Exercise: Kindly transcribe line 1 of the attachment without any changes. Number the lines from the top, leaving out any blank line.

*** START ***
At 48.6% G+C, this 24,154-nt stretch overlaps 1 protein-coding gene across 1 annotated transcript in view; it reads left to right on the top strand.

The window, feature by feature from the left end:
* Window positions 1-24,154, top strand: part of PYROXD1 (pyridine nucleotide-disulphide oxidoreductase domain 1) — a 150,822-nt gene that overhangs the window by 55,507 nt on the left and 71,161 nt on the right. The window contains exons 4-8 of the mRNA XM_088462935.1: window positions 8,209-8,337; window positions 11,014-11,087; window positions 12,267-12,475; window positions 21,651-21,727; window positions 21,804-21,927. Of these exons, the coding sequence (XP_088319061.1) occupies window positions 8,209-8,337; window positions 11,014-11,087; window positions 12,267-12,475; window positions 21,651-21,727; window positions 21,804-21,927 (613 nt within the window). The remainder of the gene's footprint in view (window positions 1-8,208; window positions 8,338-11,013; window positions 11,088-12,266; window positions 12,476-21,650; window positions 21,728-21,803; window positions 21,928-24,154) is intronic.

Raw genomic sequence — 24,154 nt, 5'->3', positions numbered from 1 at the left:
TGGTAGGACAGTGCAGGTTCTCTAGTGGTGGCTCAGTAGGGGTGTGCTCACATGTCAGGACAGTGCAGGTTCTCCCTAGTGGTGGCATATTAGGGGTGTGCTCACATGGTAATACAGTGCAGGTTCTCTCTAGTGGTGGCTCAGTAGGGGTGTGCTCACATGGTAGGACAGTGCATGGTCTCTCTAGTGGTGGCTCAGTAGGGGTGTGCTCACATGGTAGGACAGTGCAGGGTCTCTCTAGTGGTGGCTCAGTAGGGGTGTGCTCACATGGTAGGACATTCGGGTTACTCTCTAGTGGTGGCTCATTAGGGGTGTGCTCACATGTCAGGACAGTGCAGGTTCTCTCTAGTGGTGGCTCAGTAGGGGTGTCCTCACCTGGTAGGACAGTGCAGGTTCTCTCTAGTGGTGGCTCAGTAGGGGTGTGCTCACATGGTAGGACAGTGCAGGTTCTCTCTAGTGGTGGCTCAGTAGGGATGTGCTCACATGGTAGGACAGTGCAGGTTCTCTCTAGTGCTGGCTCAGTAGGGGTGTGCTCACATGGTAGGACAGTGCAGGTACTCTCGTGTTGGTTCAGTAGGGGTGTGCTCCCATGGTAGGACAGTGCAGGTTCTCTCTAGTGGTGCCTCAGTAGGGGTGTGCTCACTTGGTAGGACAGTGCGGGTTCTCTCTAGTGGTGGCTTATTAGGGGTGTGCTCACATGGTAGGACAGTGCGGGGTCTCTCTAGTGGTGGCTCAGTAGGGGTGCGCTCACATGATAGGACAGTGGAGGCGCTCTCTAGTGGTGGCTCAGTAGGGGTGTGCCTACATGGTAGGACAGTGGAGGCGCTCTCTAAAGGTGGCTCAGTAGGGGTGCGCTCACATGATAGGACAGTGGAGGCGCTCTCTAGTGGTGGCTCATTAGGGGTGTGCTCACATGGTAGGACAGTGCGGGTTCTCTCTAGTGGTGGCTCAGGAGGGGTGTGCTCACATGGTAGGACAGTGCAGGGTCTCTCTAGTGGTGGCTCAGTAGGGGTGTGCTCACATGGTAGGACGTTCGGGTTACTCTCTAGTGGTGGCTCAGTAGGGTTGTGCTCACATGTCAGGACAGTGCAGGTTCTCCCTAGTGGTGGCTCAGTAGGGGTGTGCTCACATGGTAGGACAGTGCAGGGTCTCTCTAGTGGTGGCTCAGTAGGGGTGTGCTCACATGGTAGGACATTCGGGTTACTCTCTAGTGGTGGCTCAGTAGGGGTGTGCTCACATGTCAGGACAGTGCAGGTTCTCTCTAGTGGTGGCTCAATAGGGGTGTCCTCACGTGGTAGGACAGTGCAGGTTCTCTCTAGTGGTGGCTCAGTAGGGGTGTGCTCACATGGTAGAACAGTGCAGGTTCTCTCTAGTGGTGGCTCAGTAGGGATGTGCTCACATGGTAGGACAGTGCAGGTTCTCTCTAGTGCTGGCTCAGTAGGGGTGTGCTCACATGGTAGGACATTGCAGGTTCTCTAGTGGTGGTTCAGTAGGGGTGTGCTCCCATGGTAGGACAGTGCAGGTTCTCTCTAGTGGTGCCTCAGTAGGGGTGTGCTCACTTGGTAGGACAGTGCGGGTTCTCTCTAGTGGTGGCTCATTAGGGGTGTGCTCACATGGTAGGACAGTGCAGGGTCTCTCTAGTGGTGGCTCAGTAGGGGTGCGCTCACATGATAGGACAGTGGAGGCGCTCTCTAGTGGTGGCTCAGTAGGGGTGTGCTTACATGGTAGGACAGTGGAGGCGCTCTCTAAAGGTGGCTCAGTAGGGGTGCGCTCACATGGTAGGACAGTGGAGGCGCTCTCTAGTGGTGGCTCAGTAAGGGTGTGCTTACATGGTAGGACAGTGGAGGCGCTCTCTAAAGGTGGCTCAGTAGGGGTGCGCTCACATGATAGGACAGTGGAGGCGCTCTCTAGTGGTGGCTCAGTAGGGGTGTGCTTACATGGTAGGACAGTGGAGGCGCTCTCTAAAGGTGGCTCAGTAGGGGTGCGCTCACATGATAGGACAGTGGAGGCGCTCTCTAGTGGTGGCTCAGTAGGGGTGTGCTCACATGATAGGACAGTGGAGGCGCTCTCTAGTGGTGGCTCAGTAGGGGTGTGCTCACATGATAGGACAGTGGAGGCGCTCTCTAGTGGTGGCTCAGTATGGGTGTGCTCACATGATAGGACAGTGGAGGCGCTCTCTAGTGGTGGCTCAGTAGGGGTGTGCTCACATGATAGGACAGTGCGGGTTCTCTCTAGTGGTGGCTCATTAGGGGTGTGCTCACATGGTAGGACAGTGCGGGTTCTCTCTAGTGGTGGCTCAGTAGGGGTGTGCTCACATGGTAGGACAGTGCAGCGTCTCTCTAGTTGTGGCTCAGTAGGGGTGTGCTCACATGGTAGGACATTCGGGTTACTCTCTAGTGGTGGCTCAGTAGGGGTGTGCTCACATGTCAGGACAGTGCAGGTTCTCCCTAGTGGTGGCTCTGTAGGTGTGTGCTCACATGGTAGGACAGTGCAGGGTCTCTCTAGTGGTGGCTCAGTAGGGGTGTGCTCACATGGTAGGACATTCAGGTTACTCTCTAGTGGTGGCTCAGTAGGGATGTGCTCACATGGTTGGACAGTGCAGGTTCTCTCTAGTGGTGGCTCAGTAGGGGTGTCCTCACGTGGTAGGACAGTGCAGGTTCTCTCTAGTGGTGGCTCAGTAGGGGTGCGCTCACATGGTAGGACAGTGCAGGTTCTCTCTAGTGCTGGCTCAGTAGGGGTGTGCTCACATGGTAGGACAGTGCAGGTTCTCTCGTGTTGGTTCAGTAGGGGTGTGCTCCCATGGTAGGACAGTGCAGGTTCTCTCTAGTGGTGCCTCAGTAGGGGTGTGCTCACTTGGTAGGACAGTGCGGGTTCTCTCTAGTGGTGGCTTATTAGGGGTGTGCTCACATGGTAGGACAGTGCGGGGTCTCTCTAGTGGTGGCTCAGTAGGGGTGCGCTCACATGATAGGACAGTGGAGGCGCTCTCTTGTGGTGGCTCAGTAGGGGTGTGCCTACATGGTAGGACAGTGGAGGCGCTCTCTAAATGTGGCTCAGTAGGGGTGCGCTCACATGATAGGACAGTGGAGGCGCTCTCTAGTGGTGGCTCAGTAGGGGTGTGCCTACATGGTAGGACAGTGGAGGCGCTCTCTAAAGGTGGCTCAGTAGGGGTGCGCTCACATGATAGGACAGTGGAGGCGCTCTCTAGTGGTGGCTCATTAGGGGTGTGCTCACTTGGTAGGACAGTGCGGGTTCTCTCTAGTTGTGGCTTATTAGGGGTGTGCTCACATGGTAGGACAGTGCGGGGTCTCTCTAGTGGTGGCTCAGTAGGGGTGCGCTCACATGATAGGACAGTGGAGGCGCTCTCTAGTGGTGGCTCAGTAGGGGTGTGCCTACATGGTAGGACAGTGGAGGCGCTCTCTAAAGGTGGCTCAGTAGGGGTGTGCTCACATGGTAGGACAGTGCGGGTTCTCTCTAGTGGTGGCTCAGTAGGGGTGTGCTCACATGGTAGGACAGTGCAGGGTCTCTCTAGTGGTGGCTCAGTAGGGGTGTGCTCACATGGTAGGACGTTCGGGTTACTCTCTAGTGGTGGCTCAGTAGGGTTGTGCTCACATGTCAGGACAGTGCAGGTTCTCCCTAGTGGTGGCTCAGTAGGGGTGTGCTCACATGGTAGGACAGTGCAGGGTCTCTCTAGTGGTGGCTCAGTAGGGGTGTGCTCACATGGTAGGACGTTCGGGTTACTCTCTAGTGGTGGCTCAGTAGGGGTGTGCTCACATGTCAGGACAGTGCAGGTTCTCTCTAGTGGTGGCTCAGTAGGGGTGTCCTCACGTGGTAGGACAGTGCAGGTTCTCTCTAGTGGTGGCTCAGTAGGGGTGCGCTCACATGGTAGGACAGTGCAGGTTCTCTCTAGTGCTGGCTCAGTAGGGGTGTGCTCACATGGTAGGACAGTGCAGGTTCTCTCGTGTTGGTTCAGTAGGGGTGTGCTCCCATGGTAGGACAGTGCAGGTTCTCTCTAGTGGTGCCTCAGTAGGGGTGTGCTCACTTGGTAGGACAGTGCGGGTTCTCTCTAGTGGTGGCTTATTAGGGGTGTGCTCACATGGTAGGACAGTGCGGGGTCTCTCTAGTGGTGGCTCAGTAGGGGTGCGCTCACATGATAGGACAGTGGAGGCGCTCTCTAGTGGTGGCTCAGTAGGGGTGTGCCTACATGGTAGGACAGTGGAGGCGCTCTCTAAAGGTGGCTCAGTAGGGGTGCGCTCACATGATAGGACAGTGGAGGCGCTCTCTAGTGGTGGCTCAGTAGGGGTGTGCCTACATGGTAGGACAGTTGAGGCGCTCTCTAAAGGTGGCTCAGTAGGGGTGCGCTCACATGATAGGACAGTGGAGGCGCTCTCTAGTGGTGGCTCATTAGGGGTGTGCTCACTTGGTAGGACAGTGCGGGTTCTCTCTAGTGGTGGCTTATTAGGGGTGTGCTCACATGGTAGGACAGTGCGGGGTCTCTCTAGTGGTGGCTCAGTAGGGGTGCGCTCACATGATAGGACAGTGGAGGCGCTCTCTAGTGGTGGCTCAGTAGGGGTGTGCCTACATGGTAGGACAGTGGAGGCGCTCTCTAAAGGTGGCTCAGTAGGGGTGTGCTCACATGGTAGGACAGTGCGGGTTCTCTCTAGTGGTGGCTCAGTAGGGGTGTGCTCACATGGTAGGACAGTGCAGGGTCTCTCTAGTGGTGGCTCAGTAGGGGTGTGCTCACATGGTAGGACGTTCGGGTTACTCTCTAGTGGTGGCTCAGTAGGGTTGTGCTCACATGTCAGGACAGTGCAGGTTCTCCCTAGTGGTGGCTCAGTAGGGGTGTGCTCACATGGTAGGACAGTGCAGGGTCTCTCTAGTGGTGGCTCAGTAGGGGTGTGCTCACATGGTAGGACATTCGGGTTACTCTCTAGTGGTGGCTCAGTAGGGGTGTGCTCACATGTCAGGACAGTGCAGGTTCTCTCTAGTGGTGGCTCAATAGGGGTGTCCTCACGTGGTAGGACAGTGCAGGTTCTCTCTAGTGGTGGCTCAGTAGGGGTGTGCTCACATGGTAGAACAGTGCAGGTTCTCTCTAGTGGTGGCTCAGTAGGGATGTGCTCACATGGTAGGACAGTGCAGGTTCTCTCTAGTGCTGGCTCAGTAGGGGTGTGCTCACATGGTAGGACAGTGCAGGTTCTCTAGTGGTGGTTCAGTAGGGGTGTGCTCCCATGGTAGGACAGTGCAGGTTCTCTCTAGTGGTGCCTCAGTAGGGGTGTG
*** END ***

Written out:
At 48.6% G+C, this 24,154-nt stretch overlaps 1 protein-coding gene across 1 annotated transcript in view; it reads left to right on the top strand.